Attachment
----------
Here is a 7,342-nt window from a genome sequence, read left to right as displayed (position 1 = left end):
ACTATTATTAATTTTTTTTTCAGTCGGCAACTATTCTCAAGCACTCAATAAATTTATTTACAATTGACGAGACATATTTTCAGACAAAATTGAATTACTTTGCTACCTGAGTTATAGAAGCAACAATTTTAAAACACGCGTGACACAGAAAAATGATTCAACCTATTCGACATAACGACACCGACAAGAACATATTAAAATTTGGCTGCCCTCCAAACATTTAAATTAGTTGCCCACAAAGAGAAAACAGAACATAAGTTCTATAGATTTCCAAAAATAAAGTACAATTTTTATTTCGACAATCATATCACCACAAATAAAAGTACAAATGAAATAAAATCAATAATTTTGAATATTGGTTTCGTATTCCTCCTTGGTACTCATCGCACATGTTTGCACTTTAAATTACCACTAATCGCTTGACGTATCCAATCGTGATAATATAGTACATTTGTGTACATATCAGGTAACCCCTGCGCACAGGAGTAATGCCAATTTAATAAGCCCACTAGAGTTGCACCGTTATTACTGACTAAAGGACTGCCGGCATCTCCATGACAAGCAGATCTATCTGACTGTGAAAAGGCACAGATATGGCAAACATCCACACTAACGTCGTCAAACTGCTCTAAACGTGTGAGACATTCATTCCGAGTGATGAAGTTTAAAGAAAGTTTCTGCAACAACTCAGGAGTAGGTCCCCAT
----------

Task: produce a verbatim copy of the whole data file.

Here is a 7,342-nt window from a genome sequence, read left to right as displayed (position 1 = left end):
ACTATTATTAATTTTTTTTTCAGTCGGCAACTATTCTCAAGCACTCAATAAATTTATTTACAATTGACGAGACATATTTTCAGACAAAATTGAATTACTTTGCTACCTGAGTTATAGAAGCAACAATTTTAAAACACGCGTGACACAGAAAAATGATTCAACCTATTCGACATAACGACACCGACAAGAACATATTAAAATTTGGCTGCCCTCCAAACATTTAAATTAGTTGCCCACAAAGAGAAAACAGAACATAAGTTCTATAGATTTCCAAAAATAAAGTACAATTTTTATTTCGACAATCATATCACCACAAATAAAAGTACAAATGAAATAAAATCAATAATTTTGAATATTGGTTTCGTATTCCTCCTTGGTACTCATCGCACATGTTTGCACTTTAAATTACCACTAATCGCTTGACGTATCCAATCGTGATAATATAGTACATTTGTGTACATATCAGGTAACCCCTGCGCACAGGAGTAATGCCAATTTAATAAGCCCACTAGAGTTGCACCGTTATTACTGACTAAAGGACTGCCGGCATCTCCATGACAAGCAGATCTATCTGACTGTGAAAAGGCACAGATATGGCAAACATCCACACTAACGTCGTCAAACTGCTCTAAACGTGTGAGACATTCATTCCGAGTGATGAAGTTTAAAGAAAGTTTCTGCAACAACTCAGGAGTAGGTCCCCAT